History revisited

The 20-year friendship between the Begum of Bhopal and the wife of a British Indian Army officer

Ada Ranken first saw Sultan Jahan Begum at the 1903 Delhi Durbar

A collection in the India Office Private Papers records the touching story of the friendship between the ruler of an Indian State and the wife of an Indian Army officer. George Patrick Ranken was a Colonel with the 46th Punjab Regiment, stationed in the Indian State of Bhopal in the early 20th century. His post required him to attend many official functions, and at one of these, he and his wife Ada were introduced to Her Highness The Nawab Sultan Jahan Begum (1858-1930), who ruled Bhopal from 1901 until 1926. So began a friendship which was to last for over 20 years.

Begum of Bhopal in the early 1870s - by Bourne & Shepherd from the Album of cartes de visite portraits of Indian rulers and notables. Photo Credit: 127/(16) Online Gallery/British Library
Begum of Bhopal in the early 1870s - by Bourne & Shepherd from the Album of cartes de visite portraits of Indian rulers and notables. Photo Credit: 127/(16) Online Gallery/British Library

Ada Ranken first saw Sultan Jahan Begum at the 1903 Delhi Durbar, although the two women did not actually meet. Ada later wrote an article about her friendship with the Begum while living in India. She recalled that they first met at a garden party given by Her Highness one afternoon in the winter of 1904-’05. As the Begum was in Purdah, a large tent was erected for her. Her male guests, including Ada’s husband George, were given chairs outside the tent from which they could converse with the Begum through a screen of split bamboo.

However, as a woman, Ada was allowed to enter the tent. She described their first meeting: “When my turn came and I was ushered into the tent I found Her Highness very simply dressed in a drab-coloured coat and trousers, cut, I noticed, in the accepted fashion of the Pathan race, with her head covered and her feet bare”. Ada would meet Sultan Jahan Begum several times over the next two years, and on one occasion the Begum visited her at her home in Sehore, where George was stationed.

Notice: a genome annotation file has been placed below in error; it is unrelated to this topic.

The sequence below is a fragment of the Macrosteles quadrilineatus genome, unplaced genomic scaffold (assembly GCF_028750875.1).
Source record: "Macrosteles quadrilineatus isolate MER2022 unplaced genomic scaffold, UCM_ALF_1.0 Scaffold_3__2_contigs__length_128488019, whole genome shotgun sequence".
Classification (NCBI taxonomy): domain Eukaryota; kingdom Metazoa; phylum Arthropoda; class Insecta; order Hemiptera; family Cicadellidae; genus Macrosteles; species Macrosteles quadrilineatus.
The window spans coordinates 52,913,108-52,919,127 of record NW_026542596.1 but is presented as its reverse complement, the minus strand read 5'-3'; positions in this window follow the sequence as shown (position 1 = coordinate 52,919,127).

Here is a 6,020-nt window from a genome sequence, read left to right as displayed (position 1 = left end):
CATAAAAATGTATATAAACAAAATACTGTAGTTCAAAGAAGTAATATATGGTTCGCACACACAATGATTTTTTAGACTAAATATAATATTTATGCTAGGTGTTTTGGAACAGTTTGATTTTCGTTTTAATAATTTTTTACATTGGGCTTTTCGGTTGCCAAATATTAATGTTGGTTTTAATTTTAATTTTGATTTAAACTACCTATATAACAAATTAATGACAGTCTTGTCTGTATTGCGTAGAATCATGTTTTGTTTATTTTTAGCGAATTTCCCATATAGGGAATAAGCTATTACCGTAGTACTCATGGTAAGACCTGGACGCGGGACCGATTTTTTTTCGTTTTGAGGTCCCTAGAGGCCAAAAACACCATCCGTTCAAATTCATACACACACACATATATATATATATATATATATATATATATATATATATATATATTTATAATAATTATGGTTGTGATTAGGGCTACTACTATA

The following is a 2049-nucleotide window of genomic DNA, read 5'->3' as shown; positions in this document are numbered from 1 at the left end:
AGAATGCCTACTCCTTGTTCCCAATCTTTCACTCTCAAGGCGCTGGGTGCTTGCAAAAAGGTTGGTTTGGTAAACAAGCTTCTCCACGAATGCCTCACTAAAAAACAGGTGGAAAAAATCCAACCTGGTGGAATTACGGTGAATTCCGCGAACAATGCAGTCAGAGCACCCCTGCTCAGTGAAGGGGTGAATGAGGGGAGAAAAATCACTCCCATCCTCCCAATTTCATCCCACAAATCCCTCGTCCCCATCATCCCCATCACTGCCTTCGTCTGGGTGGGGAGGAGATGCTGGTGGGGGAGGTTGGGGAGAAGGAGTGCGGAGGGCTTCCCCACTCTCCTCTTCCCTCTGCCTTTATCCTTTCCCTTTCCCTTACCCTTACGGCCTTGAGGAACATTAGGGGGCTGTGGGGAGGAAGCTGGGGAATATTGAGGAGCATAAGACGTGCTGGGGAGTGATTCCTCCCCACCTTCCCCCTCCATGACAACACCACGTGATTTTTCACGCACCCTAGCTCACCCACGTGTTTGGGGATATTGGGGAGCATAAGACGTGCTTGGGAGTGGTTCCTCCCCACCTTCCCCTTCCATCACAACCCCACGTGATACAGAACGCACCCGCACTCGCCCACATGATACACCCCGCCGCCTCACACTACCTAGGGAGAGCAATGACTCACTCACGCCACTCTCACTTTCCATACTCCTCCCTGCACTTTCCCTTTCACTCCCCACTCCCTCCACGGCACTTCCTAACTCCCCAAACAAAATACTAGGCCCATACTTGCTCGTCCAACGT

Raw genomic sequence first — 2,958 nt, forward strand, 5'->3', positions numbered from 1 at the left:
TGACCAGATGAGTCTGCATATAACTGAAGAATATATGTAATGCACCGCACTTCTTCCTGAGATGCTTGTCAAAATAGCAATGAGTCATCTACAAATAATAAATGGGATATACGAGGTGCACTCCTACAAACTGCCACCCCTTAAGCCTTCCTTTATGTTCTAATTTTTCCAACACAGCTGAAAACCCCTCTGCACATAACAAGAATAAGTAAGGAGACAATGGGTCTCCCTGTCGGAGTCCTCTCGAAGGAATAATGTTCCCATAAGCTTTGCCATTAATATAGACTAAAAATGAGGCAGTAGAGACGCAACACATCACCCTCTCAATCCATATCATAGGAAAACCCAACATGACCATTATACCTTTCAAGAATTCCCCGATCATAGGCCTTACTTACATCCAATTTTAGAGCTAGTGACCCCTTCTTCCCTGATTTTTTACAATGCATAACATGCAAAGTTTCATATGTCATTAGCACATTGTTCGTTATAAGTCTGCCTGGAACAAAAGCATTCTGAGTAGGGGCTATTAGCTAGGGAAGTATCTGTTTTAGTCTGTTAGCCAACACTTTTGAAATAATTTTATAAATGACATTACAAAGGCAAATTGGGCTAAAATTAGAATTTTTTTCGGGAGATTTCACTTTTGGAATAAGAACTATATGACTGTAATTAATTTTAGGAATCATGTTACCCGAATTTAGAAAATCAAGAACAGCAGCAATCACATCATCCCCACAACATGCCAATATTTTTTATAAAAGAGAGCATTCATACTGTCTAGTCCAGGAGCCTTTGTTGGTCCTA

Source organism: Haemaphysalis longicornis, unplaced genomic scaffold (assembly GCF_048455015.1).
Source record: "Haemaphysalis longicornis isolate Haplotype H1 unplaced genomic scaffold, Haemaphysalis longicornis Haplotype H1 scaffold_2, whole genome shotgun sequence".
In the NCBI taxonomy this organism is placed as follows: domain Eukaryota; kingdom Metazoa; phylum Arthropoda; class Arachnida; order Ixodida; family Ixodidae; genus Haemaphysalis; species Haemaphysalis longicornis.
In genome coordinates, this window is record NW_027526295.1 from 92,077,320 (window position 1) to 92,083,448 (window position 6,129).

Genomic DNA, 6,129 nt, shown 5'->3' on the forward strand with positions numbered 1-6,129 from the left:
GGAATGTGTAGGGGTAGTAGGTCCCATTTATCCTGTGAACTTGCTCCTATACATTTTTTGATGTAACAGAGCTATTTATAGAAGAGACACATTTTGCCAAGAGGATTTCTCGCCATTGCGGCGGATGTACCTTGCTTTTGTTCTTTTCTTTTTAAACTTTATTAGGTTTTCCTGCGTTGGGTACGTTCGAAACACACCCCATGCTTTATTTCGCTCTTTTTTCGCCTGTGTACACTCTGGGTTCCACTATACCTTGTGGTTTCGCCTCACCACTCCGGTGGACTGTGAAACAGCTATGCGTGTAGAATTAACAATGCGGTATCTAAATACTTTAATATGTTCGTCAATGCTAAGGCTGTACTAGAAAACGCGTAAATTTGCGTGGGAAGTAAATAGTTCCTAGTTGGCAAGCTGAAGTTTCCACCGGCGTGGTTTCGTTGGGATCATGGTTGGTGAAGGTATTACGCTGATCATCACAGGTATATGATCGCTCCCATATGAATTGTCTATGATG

Letters from Sultan Jahan Begum to Ada Ranken Mss Eur Photo credit: F182/8/British Library
Letters from Sultan Jahan Begum to Ada Ranken Mss Eur Photo credit: F182/8/British Library

The two women stayed in touch after Ada returned to England, and they wrote regularly until the Begum’s death in 1930. There are 22 surviving letters from Sultan Jahan Begum in the collection, of which 19 are addressed to Ada, with two to her husband George, and one to their daughter Patricia. The letters are filled with news of Bhopal and the Begum’s family, and of mutual friends, and she enquires after Ada’s family, often recalling the time they spent together in India.

The letters also touch on the heavy workload of the ruler of a large Indian State. In one letter from December 1909, she writes that all her attention had been taken up by preparations for the Viceregal visit to Bhopal, which passed off smoothly. Despite her numerous duties, the Begum still found time to write to Ada. In the last letter, dated 25 December 1929, she offers her sympathy on the death of Ada’s sister, and wrote “May God give you fortitude enough to bear the loss and may He keep you in good health to guide and protect your affectionate child, Patricia, whom we all so much love”.

Drawing of the Begum done by Ada at the 1903 Delhi Durbar Mss Eur. Photo credit: F182/11/British Library
Drawing of the Begum done by Ada at the 1903 Delhi Durbar Mss Eur. Photo credit: F182/11/British Library

Also included in the Ranken Papers, along with the letters, are draft copies of Ada’s article on Sultan Jahan Begum, photographs, Christmas cards, and a drawing of the Begum done by Ada at the 1903 Delhi Durbar.

Drawing of the Begum done by Ada at the 1903 Delhi Durbar Mss Eur. Photo credit: F182/11/British Library
Drawing of the Begum done by Ada at the 1903 Delhi Durbar Mss Eur. Photo credit: F182/11/British Library

This article first appeared on the British Library’s Untold Lives blog.

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